- guardian.co.uk, Tuesday 3 March 2009 11.14 GMT
The £16m pension pot for former Royal Bank of Scotland chief executive Sir Fred Goodwin is a "reward for failure" and a "golden parachute", the chairman of the body looking after the £37bn of taxpayer funds in the bailed out banks said today.
Glen Moreno, the acting chairman of UK Financial Investments (UKFI), told the Treasury select committee of MPs that Goodwin's pension should not have been doubled when the former RBS board left in January.
"I have to say that I regard this completely as reward for failure and what in America is called a golden parachute. I think it was wrong. I don't think the remuneration committee or the board of RBS should have effectively increased, doubled I guess, a pension benefit in that situation."
John Kingman, chief executive of UKFI, told the MPs that he found the decision by the bank to allow Goodwin to retire early rather than have his contract terminated "extraordinary".
He told the committee that the government had been told the size of the pension pot but had not been told it was discretionary. Kingman made it clear that the terms of the taxpayer injection of funds was on the basis that there were no rewards for failure and that this pension arrangement appeared inconsistent.
Kingman said the decision to allow Goodwin to retire early was taken by RBS, particularly by Sir Tom McKillop the former chairman and Bob Scott, the former senior independent director.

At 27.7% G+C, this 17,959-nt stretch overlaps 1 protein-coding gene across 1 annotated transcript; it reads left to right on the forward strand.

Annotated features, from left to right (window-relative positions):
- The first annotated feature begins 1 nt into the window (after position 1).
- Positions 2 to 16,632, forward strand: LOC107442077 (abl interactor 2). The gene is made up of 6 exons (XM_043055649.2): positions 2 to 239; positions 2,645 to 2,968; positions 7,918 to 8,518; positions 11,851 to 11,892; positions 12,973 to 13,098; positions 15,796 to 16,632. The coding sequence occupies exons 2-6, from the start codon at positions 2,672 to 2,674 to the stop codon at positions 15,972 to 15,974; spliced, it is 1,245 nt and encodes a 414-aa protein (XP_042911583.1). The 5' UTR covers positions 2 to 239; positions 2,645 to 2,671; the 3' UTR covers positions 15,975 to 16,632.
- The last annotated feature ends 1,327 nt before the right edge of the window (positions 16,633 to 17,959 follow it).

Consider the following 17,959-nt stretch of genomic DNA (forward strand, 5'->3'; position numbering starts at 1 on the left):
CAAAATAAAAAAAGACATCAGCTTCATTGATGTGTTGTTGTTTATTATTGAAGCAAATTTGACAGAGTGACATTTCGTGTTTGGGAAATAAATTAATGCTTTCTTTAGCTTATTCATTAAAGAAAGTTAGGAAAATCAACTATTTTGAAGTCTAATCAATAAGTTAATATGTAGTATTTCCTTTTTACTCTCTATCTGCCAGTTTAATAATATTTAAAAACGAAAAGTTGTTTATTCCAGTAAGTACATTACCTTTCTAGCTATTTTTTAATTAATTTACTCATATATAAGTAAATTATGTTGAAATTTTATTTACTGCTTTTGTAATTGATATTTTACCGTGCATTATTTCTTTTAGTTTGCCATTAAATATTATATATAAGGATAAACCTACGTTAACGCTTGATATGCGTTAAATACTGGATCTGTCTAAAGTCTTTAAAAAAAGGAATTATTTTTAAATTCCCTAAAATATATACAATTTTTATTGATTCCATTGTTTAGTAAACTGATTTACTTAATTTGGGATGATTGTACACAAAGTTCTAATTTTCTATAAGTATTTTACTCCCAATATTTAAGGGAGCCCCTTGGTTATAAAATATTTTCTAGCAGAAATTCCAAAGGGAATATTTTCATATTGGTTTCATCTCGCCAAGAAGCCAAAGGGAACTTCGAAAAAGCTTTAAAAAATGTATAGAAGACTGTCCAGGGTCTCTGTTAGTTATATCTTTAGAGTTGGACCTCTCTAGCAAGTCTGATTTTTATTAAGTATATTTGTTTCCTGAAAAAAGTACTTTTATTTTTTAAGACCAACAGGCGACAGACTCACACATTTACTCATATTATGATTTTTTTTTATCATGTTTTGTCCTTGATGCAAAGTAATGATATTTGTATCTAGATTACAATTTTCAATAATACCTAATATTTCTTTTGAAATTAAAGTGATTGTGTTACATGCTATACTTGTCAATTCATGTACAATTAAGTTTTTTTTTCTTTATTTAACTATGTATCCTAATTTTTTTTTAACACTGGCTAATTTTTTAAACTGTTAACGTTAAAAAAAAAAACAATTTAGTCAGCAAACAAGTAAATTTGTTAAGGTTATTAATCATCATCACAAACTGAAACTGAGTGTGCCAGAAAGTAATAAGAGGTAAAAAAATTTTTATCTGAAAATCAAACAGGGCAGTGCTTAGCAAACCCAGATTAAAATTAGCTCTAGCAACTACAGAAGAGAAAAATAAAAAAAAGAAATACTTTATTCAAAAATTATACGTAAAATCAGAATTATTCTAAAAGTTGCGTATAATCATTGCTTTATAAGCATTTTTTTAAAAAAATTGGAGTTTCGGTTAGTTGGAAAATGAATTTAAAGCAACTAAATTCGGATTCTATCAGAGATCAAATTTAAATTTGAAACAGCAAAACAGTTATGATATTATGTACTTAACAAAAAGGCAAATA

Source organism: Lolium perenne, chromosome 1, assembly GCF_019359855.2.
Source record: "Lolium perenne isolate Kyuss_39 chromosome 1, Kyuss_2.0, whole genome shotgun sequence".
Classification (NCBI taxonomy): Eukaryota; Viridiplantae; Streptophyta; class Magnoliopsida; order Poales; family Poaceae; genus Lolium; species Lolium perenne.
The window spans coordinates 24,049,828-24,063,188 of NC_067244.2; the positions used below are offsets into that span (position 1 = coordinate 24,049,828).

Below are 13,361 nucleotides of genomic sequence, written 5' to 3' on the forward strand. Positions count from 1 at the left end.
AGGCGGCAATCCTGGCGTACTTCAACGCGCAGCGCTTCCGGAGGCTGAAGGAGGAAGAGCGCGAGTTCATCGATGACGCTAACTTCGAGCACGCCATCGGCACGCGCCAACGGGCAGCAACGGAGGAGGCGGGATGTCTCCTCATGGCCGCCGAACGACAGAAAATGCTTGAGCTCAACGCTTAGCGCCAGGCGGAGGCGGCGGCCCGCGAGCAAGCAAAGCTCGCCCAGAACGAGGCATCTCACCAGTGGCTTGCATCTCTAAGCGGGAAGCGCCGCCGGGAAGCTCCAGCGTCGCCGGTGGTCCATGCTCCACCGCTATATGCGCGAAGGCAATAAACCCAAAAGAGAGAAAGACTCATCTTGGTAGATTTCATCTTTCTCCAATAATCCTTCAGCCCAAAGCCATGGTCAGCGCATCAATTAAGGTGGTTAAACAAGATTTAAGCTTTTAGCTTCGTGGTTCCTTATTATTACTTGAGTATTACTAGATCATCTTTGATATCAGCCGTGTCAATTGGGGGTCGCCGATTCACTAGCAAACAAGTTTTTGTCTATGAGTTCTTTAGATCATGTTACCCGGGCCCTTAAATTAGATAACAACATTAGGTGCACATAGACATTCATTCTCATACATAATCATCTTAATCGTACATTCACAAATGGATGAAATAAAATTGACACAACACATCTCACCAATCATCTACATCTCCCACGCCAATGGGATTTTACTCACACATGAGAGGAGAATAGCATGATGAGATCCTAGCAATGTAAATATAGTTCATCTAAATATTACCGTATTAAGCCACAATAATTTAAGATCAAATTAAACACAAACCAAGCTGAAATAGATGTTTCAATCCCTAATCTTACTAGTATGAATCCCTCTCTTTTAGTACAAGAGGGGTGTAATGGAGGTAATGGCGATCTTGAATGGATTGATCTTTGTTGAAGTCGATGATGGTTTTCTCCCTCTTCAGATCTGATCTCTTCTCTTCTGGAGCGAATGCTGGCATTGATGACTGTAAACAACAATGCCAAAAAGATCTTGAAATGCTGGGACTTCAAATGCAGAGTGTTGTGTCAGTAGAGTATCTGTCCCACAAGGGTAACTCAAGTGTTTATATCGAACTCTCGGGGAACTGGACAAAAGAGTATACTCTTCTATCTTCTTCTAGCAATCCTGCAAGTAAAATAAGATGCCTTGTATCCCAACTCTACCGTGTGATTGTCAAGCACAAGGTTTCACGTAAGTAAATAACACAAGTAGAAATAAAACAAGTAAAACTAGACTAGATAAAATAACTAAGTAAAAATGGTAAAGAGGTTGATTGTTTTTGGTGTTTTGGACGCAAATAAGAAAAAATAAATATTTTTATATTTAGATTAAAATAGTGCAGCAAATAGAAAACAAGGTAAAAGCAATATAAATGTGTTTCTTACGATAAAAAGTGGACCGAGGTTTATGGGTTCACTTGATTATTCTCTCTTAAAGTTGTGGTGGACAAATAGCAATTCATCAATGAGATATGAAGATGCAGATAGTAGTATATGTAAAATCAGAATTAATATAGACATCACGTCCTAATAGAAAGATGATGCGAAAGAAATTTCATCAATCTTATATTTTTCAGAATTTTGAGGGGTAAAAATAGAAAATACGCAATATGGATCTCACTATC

UKFI discovered that the pension arrangement was discretionary on 19 February - a week before the news broke - and had begun to investigate it.
There was "no way" UKFI could have stopped the change to the pension pot and was looking at "every legal avenue" to recoup it. UKFI is also looking at whether it has any grounds to recoup payments paid to other bankers at the banks bailed out by the taxpayer.
"We are pressing our banks to conduct a full review of what took place to see what opportunities there are for legal redress," Kingman said.
He said Lloyds Banking Group had been asked to look at whether the payments to departing executives from HBOS, the bank it rescued, were more than they were legally entitled to.
UKFI is looking at "Sir Fred and other actors in the drama at RBS and HBOS" to establish that payments were only the minimum entitlement under the law.
Kingman defended Lord Myners, the City minister who has been involved in a public row with Goodwin over the pension. Kingman told MPs: "I think the mistake was made by the RBS board and those on that board (who took a decision) which was clearly inconsistent with the principle (of no rewards for failure)."
Kingman said it was not reasonable to have expected Lord Myners to have sufficient understanding of the RBS pension scheme to have realised that the entitlement would have doubled.
"It's not obvious to me that it was obvious there had been a change (to the pension pot)," Kingman said.
"The board was not sharing with him (Myners) material facts that it ought to have shared with him given that the arrangement they were putting in place was clearly inconsistent with the principles Lord Myners had set out."
John McFall, chairman of the committee, told Kingman he had got off to a "bad start" and shown discourtesy by failing to respond to the MPs' requests for details about pay banks inside RBS, Lloyds Banking Group, Northern Rock and Bradford & Bingley, the four banks under its remit.